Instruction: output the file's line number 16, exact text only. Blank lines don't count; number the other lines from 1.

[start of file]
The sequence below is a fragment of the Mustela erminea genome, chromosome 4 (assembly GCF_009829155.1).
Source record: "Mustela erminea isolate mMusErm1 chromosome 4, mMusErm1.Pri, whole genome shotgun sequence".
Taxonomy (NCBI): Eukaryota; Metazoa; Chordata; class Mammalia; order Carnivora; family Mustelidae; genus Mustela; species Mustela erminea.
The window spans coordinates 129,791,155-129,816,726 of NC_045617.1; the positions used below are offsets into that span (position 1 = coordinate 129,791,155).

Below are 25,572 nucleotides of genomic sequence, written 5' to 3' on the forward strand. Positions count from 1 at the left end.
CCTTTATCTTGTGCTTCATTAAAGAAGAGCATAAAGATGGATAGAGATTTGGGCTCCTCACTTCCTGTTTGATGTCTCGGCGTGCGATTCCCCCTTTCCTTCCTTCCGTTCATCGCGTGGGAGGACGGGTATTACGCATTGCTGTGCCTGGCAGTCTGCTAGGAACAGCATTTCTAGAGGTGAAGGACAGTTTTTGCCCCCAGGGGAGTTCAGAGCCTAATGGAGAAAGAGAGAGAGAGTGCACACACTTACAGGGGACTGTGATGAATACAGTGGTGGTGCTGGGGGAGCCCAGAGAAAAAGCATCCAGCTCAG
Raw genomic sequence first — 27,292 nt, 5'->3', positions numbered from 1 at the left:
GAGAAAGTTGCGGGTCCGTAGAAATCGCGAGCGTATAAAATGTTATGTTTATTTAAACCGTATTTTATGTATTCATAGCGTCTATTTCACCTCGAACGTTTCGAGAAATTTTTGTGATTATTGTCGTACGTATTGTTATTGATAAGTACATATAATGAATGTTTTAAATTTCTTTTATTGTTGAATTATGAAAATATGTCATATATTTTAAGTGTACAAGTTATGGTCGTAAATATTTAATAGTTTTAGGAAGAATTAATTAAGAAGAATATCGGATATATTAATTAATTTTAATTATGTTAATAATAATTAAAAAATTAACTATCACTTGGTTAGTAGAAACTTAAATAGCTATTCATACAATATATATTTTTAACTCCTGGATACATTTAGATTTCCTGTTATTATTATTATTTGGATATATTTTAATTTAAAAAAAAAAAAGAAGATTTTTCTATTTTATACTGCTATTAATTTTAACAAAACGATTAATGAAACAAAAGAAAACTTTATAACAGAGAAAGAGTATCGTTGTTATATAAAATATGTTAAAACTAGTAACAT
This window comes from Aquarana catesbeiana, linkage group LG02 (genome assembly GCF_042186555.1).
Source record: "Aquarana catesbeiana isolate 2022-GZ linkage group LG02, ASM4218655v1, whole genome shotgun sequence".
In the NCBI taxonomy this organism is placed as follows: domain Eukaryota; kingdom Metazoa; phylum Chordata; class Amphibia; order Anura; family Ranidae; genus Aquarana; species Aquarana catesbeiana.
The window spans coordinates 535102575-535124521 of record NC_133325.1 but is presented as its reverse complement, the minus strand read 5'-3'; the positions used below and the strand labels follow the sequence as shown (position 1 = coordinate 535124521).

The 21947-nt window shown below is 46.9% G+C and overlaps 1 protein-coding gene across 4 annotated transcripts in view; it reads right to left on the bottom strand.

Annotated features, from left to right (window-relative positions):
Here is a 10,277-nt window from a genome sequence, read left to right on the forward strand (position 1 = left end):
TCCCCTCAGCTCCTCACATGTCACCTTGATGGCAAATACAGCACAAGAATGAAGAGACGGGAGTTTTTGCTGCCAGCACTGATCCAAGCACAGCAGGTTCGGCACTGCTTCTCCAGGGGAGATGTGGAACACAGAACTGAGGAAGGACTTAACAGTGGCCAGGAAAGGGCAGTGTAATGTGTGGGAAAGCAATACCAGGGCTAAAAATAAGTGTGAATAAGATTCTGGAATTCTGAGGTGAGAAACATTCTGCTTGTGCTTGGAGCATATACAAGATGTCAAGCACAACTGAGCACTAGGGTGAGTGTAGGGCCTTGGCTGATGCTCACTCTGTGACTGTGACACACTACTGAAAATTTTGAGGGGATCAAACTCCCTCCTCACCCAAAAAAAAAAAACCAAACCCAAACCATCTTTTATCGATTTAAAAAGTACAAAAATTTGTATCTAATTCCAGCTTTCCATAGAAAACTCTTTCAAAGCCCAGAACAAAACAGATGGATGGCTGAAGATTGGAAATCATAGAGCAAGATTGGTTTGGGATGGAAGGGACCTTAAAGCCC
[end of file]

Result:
TCCCCTCAGCTCCTCACATGTCACCTTGATGGCAAATACAGCACAAGAATGAAGAGACGGGAGTTTTTGCTGCCAGCACTGATCCAAGCACAGCAGGTTCGGCACTGCTTCTCCAGGGGAGATGTGGAACACAGAACTGAGGAAGGACTTAACAGTGGCCAGGAAAGGGCAGTGTAATGTGTGGGAAAGCAATACCAGGGCTAAAAATAAGTGTGAATAAGATTCTGGAATTCTGAGGTGAGAAACATTCTGCTTGTGCTTGGAGCATATACAAGATGTCAAGCACAACTGAGCACTAGGGTGAGTGTAGGGCCTTGGCTGATGCTCACTCTGTGACTGTGACACACTACTGAAAATTTTGAGGGGATCAAACTCCCTCCTCACCCAAAAAAAAAAAACCAAACCCAAACCATCTTTTATCGATTTAAAAAGTACAAAAATTTGTATCTAATTCCAGCTTTCCATAGAAAACTCTTTCAAAGCCCAGAACAAAACAGATGGATGGCTGAAGATTGGAAATCATAGAGCAAGATTGGTTTGGGATGGAAGGGACCTTAAAGCCC